This New Museum Celebrates Black Music and We Can’t Wait to Visit

Bebe Howorth
·3-min read
Photo credit: Matt Wronski
Photo credit: Matt Wronski

A trombone played by a member of America’s first racially integrated jazz orchestra. The outfit worn by TLC’s Lisa “Left Eye” Lopes during her final performance. A striking dress created for R&B singer India Arie for her performance at the 2013 Nobel Prize ceremony. These are just a few of the treasures that you can encounter at Nashville’s new National Museum of African American Music (NMAAM), an institution that celebrates the history and global influence of Black artists and entertainers and is the first such museum in the United States.

And though the history-filled objects steal the show, the museum’s interiors play a vital supporting role. Designed by Nashville native Donna Gilliam of Donna Gilliam Interiors (Harold Thompson Architects handled the building, and the exhibits were overseen by Gallagher Associates), the museum’s expansive public and private spaces are meant to enhance the experiences of visitors and staff and to capture the spirit of Black music.

Photo credit: Laura Rockett
Photo credit: Laura Rockett

Gilliam, who started her firm in 2004, is known primarily for residential and commercial projects in the Nashville area. For NMAAM, her firm was tasked with designing 26,000 square feet of space, including the lobby, theater, administrative suite, and theater, among others. As the designer told ELLE Decor in an interview, “Working with the design of the museum and honoring my own Nashville history and musical influences feels full circle.”

During design development, Gilliam says she was inspired by many of her favorite musicians, including Patti LaBelle and Cardi B, whose images hang in two of the museum’s galleries (“I’ve always wanted to be a singer,” Gilliam jokes, “but that is one gift I was not blessed with”). In addition to the rhythm and flow of Black music, she also turned to the beauty of African landscapes.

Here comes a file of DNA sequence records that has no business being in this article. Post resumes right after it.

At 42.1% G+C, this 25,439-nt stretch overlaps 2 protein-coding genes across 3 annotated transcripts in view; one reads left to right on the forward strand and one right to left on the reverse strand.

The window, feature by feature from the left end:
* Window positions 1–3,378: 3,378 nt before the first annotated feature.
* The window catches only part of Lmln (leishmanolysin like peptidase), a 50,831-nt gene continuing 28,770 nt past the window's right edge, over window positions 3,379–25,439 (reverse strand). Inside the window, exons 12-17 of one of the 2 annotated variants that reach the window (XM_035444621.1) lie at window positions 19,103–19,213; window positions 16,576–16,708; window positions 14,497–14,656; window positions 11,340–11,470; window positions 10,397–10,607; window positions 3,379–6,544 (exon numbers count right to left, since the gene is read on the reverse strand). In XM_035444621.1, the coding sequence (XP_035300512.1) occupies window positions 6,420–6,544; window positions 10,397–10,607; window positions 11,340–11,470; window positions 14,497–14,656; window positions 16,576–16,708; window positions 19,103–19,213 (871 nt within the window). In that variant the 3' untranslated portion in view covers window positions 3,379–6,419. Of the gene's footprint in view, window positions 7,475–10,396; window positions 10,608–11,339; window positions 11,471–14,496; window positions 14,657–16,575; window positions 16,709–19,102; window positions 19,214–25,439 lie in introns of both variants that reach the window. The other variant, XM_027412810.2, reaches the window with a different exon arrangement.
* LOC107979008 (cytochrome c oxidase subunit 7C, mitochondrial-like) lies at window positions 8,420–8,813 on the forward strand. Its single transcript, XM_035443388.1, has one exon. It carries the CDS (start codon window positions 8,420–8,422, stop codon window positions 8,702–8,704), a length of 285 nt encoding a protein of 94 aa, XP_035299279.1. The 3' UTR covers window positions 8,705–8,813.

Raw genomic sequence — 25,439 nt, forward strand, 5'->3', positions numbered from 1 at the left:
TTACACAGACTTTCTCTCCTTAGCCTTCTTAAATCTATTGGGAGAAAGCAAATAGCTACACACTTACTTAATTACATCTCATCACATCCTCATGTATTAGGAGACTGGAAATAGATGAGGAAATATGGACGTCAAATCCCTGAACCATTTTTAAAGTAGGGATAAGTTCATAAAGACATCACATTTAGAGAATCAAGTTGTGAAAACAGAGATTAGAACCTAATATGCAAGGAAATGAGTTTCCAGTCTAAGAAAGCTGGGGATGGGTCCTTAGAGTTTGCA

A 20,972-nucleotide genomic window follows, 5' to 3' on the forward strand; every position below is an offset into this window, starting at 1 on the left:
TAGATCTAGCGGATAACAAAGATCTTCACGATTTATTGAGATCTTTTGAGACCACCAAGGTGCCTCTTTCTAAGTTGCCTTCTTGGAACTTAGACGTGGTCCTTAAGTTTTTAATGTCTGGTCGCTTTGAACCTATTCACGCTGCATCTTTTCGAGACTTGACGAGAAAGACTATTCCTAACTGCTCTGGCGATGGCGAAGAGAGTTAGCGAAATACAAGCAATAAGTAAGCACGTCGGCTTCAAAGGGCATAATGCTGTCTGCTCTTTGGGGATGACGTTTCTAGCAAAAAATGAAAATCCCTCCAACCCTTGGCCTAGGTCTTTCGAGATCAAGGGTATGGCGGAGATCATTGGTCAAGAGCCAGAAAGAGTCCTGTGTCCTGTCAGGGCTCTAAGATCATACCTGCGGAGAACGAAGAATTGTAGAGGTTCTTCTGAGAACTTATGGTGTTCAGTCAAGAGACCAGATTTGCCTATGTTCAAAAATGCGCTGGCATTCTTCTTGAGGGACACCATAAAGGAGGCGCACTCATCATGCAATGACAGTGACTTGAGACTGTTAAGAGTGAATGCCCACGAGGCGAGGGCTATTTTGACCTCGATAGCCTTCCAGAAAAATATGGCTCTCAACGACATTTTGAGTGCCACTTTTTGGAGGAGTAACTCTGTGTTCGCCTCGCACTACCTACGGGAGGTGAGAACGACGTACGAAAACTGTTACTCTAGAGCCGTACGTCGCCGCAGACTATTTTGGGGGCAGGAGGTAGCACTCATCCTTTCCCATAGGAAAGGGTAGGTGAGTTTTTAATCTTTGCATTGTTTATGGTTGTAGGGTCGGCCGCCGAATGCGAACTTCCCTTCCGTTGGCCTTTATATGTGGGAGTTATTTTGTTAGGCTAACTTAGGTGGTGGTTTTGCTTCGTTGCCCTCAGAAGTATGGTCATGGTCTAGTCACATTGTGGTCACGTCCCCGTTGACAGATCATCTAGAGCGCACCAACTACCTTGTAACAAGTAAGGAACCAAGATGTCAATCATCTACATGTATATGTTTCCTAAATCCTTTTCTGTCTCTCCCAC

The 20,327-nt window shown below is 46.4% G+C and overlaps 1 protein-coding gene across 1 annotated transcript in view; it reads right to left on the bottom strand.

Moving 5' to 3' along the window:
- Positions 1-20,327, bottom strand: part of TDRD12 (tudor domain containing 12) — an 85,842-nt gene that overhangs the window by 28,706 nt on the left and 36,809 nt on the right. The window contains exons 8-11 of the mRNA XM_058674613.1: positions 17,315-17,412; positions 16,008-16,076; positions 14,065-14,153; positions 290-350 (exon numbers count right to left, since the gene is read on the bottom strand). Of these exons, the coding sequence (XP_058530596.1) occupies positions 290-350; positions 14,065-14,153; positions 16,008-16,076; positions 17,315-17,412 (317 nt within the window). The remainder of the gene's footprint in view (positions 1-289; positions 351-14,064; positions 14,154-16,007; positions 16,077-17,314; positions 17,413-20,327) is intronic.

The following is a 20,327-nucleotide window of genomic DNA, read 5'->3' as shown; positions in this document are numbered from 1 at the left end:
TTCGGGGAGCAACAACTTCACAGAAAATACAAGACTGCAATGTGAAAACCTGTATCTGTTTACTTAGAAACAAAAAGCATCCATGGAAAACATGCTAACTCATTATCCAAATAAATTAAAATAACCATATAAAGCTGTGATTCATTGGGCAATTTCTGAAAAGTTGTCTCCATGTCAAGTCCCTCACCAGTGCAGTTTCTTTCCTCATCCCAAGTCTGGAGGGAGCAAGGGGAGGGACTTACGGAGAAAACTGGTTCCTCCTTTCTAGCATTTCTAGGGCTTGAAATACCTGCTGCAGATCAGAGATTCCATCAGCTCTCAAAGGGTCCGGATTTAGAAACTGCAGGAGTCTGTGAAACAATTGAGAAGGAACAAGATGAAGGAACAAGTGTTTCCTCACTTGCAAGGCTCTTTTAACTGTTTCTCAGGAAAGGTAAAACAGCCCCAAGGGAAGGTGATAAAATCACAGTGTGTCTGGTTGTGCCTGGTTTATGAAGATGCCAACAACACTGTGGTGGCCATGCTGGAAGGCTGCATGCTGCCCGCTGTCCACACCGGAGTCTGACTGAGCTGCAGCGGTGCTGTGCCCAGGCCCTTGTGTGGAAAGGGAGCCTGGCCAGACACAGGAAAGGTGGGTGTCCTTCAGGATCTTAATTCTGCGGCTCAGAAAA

These touchstones are especially evident in the museum’s flexible, main lobby, where a gleaming terrazzo floor and an undulating acoustic ceiling evoke water. The walls, meanwhile, are wrapped in warm wood cladding to evoke “the beautiful terrains of the African Sahara,” Gilliam said. When not in use, this foyer can transform into a 400-seat concert venue for musical performances and galas, thanks to timber stadium seating.

Photo credit: Gallagher and Associates
Photo credit: Gallagher and Associates

One of the design’s main challenges was figuring out a way to bring light into the low-ceilinged, largely subterranean building, including staff offices and conference rooms. To counteract the dimness, Gilliam and her team experimented with different ceiling treatments, leveraged lighting, and incorporated shiny materials like glass and the terrazzo.

All come together in a cohesive, welcoming whole. After passing through the Gilliam-designed spaces, museumgoers can discover memorabilia that spans some 50 different genres of music, from George Clinton’s funkadelic on-stage wear to a recreation of an early American banjo.

“Design is like music,” Gilliam reflected. “I want visitors to find comfort, culture, and a place to celebrate the influences of African American music in their own lives.”

Photo credit: Laura Rockett
Photo credit: Laura Rockett

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